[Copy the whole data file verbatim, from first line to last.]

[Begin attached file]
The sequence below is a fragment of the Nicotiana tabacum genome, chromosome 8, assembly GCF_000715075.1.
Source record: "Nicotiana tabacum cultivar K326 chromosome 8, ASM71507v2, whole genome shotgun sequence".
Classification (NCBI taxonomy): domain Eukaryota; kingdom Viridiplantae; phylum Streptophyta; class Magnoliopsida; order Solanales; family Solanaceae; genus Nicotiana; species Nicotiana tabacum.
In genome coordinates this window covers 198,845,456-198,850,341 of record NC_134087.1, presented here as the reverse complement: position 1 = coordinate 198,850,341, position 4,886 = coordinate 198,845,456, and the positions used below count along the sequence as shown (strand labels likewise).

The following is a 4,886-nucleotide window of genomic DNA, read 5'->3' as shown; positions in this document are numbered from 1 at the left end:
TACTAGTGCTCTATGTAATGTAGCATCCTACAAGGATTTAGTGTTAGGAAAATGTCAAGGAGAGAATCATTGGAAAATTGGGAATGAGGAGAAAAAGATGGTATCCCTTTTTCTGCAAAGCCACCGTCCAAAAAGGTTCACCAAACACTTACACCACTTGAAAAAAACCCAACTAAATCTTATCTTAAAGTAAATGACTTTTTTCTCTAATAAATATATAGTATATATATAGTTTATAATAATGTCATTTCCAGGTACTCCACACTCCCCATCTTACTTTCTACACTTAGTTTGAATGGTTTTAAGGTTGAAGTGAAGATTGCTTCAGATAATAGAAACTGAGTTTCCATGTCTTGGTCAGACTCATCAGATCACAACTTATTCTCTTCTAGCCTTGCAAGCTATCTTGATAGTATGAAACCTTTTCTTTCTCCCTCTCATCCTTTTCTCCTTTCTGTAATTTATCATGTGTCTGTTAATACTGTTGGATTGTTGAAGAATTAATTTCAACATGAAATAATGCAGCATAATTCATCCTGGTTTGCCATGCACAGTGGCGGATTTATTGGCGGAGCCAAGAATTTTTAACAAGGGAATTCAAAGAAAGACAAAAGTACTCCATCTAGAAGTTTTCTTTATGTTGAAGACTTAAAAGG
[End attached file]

The sequence below is a fragment of the Nicotiana tabacum genome, chromosome 8, assembly GCF_000715075.1.
Source record: "Nicotiana tabacum cultivar K326 chromosome 8, ASM71507v2, whole genome shotgun sequence".
Classification (NCBI taxonomy): domain Eukaryota; kingdom Viridiplantae; phylum Streptophyta; class Magnoliopsida; order Solanales; family Solanaceae; genus Nicotiana; species Nicotiana tabacum.
In genome coordinates this window covers 198,845,456-198,850,341 of record NC_134087.1, presented here as the reverse complement: position 1 = coordinate 198,850,341, position 4,886 = coordinate 198,845,456, and the positions used below count along the sequence as shown (strand labels likewise).

The following is a 4,886-nucleotide window of genomic DNA, read 5'->3' as shown; positions in this document are numbered from 1 at the left end:
TACTAGTGCTCTATGTAATGTAGCATCCTACAAGGATTTAGTGTTAGGAAAATGTCAAGGAGAGAATCATTGGAAAATTGGGAATGAGGAGAAAAAGATGGTATCCCTTTTTCTGCAAAGCCACCGTCCAAAAAGGTTCACCAAACACTTACACCACTTGAAAAAAACCCAACTAAATCTTATCTTAAAGTAAATGACTTTTTTCTCTAATAAATATATAGTATATATATAGTTTATAATAATGTCATTTCCAGGTACTCCACACTCCCCATCTTACTTTCTACACTTAGTTTGAATGGTTTTAAGGTTGAAGTGAAGATTGCTTCAGATAATAGAAACTGAGTTTCCATGTCTTGGTCAGACTCATCAGATCACAACTTATTCTCTTCTAGCCTTGCAAGCTATCTTGATAGTATGAAACCTTTTCTTTCTCCCTCTCATCCTTTTCTCCTTTCTGTAATTTATCATGTGTCTGTTAATACTGTTGGATTGTTGAAGAATTAATTTCAACATGAAATAATGCAGCATAATTCATCCTGGTTTGCCATGCACAGTGGCGGATTTATTGGCGGAGCCAAGAATTTTTAACAAGGGAATTCAAAGAAAGACAAAAGTACTCCATCTAGAAGTTTTCTTTATGTTGAAGACTTAAAAGG